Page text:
Survey Data Analysis (The Hard Way)

Introduction

In the summer of 2019, Penn State held 38 New Student Orientation (NSO) sessions and 3 International Student Orientation (ISO) sessions, during which all incoming freshman watched an interactive play titled “Results Will Matter.” This play touches on a variety of topics related to the college experience and typical pitfalls for students in their first year. At the conclusion of each night of the play, incoming students filled out a card with questions they had about the play and/or the college experience.

The “Results Will Vary” database consists of 7,558 handwritten responses that incoming freshman provided after given the following prompt: “What lingering questions do you have regarding the show.” The 2019 freshman class at University Park was approximately 8,000 students, providing a coverage rate close to 100%, and a response rate approaching 95%. With this information, we have the opportunity to gain perspectives on the effectiveness of the play and the general concerns of incoming students. After reading, counting, and numbering these cards, some themes began to emerge. Questions of consent, consequences of underage drinking, alcohol, drugs, roommate issues, and various campus services rose to the top.

Sampling Procedure

Due to the size of the dataset and available resources, the decision was made to conduct a sample from the full dataset (N = 7,588). Since we knew the size of the population, the desired sample size was calculated using the finite population correction:

Since this data is exploratory in nature, we have an unknown population proportion and choose to use the most conservative estimate of .5, resulting in a desired sample of 366 cards:

The sample itself was conducted across all observations using a random number generator. The size of this sample provides us with ± 5% margin of error at the .05 level of significance, and all analysis was conducted strictly on the sampled data.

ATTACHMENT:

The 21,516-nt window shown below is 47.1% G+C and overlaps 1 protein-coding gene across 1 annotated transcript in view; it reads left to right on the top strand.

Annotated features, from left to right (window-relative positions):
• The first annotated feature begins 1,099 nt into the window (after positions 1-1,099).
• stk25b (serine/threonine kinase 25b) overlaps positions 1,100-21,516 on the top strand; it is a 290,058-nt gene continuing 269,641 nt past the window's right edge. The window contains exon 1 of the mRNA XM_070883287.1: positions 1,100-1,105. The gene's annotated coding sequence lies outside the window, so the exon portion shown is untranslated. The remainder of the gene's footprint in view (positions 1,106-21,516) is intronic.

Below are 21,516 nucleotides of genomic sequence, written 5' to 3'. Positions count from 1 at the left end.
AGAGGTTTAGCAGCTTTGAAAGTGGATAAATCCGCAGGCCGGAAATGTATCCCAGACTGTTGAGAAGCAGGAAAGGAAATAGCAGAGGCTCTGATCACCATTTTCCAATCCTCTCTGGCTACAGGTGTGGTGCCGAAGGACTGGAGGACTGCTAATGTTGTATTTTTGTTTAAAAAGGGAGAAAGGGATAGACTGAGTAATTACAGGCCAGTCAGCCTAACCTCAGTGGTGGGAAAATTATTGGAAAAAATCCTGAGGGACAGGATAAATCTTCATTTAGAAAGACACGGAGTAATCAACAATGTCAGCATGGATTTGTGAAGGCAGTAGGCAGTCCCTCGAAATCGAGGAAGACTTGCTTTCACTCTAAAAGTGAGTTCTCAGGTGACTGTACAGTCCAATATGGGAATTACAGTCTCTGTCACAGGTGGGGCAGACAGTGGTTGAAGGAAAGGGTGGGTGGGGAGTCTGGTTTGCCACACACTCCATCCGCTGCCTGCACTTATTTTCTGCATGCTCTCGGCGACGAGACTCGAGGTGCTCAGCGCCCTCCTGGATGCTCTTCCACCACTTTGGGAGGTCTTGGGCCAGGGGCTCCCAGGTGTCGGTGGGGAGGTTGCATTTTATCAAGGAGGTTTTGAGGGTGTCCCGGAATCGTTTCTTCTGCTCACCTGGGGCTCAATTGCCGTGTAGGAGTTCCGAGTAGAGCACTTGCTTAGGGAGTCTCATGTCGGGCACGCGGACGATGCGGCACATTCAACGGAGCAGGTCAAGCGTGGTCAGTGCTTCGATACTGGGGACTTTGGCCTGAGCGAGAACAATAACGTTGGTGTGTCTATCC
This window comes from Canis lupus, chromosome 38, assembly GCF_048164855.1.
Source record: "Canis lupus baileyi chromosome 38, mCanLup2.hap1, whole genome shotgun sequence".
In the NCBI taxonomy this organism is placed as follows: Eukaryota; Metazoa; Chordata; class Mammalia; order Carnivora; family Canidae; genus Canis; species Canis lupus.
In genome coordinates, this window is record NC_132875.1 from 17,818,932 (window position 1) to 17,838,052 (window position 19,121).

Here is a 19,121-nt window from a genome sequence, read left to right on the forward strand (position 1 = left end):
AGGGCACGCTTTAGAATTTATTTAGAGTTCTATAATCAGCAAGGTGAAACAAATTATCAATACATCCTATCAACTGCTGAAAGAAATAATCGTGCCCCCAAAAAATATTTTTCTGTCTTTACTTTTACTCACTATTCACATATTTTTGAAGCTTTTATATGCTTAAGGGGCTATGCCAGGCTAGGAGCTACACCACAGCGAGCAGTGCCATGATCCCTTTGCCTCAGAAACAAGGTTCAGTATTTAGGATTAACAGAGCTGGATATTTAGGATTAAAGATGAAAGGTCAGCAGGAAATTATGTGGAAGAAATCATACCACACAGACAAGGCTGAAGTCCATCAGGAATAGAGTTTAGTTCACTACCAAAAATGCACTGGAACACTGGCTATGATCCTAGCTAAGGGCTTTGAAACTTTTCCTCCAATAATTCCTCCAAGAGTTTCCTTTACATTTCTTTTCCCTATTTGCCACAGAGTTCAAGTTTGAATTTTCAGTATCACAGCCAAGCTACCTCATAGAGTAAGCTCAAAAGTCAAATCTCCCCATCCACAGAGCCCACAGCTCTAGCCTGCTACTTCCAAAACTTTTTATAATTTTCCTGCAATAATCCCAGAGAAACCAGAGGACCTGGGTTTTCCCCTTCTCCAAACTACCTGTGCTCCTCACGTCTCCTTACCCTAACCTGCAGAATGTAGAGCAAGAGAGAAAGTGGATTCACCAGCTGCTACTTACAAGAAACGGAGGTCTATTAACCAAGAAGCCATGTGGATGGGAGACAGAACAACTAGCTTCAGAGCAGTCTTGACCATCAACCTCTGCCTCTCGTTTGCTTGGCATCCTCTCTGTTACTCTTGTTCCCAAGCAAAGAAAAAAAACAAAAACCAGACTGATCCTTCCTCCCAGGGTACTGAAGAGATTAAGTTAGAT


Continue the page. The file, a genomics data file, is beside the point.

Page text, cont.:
Cleaning & Inspecting the Data

Once the cards were sampled, the text from each one was entered into excel verbatim, and open coded once again. Using RStudio, the text was cleaned by converting to lowercase and removing punctuation. In text analysis, it is standard practice to remove extremely common words such as “if”, “and”, “but”, and “the,” as they have little to no value in determining key terms in the vocabulary. These words are called “stop words.”

Zipf’s law, named after linguist and mathematician George Zipf, states that given a large sample of words, the frequency of any word is inversely proportional to its rank in the frequency table. This creates a long-tailed distribution as the number of words approaches infinity, with the most frequent word occurring approximately twice as often as the second most frequent word, three times as often as the third most frequent word, etc. By removing “stop words”, we trim the bulk of the data along the Zipfian distribution and gain a greater understanding of what the central themes are in the data. Within this database, we removed standard English stop words in addition to a custom list of stop words to uncover the central themes within the data. Those words were “can”, “people”, “get”, “penn”, “state”, “student”, “thing”, “what”, “what’s”, “just”, “one”, “know”, “like”, “students”, and “campus”.